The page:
Philosophical perspectives and theories on morality contribute to an understanding of the deep-rooted human need to question the role human beings play in society. Whether your views align with those of Aristotle, Kant, or Mill, you can explore the reasons behind your inherent motivation to act responsibly. At the outset of your life, you develop habits of thought based on what you are exposed to, where you live, with whom you live, and your experiences. In this Application Assignment, you critically examine these experiences as well as theoretical perspectives on morality and assess how they impact your moral and cultural identity. You also assess how these experiences influence your concept of social responsibility.
- Read the articles by Brink (2014), Johnson (2014), and Kraut (2014) in this week’s resources. Summarize the key points of each theory. Does one theory resonate with you more than another? Why or why not?
- Make connections to your own culture. Consider whether these three theories are reflected in your own culture.
- Review the Cultural Genogram: Dimensions of Culture document in this week’s Resources. Think about the ways different dimensions of culture inform your moral identity (e.g., how your national, ethnic, and/or gender identity informs your moral identity).
- Consider how different dimensions of culture inform your concept of social responsibility.
Write a 2-page analysis connecting the three theories of morality to your own cultural identity.
Explain how the theories align or do not align with your cultural identity. Include how cultural identity impacts social responsibility.
Provide at least three references using proper APA format.
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Running Head: MORALITY AND SOCIAL RESPONSIBILITY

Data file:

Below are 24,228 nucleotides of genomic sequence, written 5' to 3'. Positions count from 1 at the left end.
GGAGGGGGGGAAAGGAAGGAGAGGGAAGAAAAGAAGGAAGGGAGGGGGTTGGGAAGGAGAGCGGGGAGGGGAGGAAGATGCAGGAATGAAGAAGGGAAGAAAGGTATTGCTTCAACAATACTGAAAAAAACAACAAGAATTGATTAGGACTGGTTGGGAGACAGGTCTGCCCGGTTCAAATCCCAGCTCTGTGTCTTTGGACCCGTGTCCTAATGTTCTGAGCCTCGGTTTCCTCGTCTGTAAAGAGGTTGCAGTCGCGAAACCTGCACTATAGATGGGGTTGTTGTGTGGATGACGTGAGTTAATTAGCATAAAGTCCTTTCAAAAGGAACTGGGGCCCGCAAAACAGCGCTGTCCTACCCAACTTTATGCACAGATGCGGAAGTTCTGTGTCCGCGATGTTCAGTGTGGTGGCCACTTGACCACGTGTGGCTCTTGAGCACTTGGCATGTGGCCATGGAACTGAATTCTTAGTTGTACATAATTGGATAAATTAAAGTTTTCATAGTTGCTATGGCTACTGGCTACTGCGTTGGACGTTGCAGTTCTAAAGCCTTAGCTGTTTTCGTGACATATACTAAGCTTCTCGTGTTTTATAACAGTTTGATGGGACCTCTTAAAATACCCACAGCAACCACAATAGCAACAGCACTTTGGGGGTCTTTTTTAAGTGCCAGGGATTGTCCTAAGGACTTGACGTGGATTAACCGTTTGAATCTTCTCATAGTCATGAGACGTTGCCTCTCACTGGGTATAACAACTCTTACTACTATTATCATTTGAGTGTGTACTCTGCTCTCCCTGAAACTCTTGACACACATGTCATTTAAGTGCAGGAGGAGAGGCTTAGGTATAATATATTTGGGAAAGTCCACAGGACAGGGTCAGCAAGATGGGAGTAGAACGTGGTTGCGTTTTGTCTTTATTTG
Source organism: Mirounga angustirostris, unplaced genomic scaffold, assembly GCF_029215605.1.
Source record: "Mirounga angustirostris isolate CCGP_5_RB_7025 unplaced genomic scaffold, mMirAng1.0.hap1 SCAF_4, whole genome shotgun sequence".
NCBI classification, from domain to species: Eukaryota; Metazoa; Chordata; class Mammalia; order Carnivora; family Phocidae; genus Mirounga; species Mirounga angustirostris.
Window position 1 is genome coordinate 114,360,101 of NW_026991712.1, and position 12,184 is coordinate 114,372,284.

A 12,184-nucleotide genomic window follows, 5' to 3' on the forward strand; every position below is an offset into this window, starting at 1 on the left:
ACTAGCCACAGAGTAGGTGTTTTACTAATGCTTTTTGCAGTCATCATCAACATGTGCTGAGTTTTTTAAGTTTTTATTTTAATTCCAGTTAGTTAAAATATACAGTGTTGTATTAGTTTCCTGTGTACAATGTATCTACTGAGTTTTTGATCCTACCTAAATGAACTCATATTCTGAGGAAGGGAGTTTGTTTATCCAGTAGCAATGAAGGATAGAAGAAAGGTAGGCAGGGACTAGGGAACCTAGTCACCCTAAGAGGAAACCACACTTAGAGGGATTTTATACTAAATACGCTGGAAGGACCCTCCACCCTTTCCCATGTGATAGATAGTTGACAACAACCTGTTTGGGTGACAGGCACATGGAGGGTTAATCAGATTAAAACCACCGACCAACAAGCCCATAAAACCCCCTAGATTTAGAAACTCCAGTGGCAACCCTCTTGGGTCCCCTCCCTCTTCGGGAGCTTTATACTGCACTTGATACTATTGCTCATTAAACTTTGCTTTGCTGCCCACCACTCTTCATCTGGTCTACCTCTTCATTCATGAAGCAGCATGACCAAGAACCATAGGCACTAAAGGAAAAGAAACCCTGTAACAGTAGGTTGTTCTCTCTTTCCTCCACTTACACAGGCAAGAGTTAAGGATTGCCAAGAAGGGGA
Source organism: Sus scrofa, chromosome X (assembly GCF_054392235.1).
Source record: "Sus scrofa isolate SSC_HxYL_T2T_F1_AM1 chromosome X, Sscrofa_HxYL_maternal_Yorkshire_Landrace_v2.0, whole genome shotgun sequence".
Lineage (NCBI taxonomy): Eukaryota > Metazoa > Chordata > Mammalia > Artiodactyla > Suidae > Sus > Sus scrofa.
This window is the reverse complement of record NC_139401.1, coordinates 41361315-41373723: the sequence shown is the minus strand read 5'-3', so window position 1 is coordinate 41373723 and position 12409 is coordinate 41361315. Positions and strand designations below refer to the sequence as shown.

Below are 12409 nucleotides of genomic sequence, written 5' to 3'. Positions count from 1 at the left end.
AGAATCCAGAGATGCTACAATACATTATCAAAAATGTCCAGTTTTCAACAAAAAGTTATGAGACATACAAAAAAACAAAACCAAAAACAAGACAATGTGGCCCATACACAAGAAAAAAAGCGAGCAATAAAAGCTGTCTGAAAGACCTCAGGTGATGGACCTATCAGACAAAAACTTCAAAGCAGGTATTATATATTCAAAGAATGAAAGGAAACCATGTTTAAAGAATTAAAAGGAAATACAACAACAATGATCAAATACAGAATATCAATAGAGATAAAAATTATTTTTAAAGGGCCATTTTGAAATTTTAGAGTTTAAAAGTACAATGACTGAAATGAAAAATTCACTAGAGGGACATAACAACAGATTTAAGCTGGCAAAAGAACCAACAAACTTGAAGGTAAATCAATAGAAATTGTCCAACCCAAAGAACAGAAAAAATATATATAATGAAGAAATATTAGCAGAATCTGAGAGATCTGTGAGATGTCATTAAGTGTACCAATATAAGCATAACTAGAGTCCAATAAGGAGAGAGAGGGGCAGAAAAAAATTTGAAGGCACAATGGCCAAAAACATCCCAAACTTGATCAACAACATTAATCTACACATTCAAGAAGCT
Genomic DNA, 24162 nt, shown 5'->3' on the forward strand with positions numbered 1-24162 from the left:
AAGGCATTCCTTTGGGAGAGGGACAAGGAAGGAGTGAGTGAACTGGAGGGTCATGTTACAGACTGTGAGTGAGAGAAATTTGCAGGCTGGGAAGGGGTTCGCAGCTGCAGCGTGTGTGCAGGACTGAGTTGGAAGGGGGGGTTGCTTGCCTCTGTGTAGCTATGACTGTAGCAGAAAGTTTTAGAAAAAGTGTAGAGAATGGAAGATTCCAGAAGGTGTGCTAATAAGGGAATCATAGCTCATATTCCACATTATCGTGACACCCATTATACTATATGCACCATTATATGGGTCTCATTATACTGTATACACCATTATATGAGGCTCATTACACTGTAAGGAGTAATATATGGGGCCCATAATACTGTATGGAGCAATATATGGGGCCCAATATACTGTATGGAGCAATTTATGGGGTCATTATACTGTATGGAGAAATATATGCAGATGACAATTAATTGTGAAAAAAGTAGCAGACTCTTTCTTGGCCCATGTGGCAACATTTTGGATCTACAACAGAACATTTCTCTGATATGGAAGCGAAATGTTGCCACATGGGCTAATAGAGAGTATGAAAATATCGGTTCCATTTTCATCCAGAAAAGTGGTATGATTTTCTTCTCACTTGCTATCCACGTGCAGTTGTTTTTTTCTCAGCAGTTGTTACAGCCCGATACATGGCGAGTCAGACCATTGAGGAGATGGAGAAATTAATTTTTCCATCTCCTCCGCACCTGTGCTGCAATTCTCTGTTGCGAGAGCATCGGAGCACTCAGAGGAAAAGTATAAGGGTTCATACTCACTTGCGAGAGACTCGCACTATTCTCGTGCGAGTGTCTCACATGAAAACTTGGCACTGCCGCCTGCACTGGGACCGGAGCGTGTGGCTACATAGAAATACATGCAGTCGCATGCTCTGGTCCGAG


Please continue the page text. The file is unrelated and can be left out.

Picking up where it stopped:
Morality and Social Responsibility
MORALITY AND SOCIAL RESPONSIBILITY
Write a 2-page analysis connecting the three theories of morality to your own cultural
The first time Aristotle used the term ethics was to identify an area of study built by Plato
and Socrates, who were his predecessors. He defines philosophical ethics as those trying to give
a logical answer to the question of how people should live best. He agrees with Plato that ethical
virtues such as courage and justice are emotional and rationally complex. However, he disagrees
with Plato’s opinion that to become entirely virtuous, one must go through philosophy,
mathematics, and science training. He says that what people require to live well is the right
recognition of how certain goods like virtue, friendship, wealth, and pleasure blend as one,
Reasoning that agrees with Christian beliefs. Aristotle and the church both acknowledge that
through correct upbringing habits, we can understand the application of the virtues to specific
incidences. Aristotle insists that one obtains good habits practically, and ethics aim at not only
knowing but also being good (Aristotle’s Ethics, 2018).
A German philosopher I...